- Should I even start this journey? (Yes)
- At what point do we stop broadcasting our own story in hopes of helping others? (Depends)
- How do you tell your kid what's going on with them? (Currently working on this ourselves...)
- What do other people think of my kid? (More kindly than you might think in most cases.)
- What about church?..read on...
1) Erik Linthorst is our first contribution from Hopeful Parents. You may have heard his story through the film "Autistic-Like: Graham's Story" that he made about his son, their journey from a diagnosis of ASD to SPD, and the treatments they used to help their son. He has made a follow up film which will air on PBS in April. In this post he talks about his decision to make this the last film for the sake of his son's privacy.
2) Tammy at Praying for Parker writes, as one who should know, to the heart of the mother who has been told that the baby she is carrying has Down Syndrome. Tammy wants them to know that their child has a life worth living ahead of them. She says it better than I can, but I believe she is right on.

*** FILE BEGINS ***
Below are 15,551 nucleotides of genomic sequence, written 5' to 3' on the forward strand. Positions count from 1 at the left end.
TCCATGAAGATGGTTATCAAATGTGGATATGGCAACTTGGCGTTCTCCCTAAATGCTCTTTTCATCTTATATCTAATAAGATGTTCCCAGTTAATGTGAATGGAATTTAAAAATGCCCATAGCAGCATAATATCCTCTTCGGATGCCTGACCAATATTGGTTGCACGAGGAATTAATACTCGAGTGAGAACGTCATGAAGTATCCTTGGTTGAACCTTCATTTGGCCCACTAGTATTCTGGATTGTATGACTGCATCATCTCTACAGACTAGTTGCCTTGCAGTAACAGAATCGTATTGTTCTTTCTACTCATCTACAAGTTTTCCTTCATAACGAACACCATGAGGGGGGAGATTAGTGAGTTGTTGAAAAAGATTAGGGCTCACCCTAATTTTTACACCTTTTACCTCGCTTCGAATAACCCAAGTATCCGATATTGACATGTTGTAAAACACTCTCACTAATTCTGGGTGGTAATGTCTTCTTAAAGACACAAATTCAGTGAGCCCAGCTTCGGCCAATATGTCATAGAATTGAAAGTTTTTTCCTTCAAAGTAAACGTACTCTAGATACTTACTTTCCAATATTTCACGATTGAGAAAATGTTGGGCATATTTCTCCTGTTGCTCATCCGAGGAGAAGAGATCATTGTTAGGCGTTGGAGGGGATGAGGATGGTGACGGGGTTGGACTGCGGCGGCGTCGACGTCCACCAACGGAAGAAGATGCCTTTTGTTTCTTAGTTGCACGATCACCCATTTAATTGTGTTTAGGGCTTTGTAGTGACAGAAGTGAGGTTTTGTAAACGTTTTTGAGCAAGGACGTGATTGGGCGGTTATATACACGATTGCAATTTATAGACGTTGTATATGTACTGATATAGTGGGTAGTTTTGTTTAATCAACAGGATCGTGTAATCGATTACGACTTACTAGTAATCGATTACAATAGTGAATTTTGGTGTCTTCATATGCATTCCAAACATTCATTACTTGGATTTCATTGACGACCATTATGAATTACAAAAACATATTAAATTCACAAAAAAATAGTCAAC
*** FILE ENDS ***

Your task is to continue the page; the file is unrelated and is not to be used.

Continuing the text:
3) Carrie Wilson Link from Hopeful Parents shares about how the movie about Temple Grandin helped open the conversation with her son about his autism.
4) Spectrummy Mummy also at Hopeful Parents tells the tale of taking her daughter to an optometrist and becoming nervous about her daughter's behavior, worried about what the doctor might think, only to discover that he thought her daughter was amazing...how we twist ourselves in knots sometimes for no good reason.
5) Julie Holmquist (yes Hopeful Parents again) shares her family's experience bringing their son to church. It is stories like this one that made me want to start this blog. The Church needs to get on board and understand the special needs of children with physical, emotional, and neurological differences and their parents. Church should be a place of acceptance, love, respite, and encouragement, not exclusion.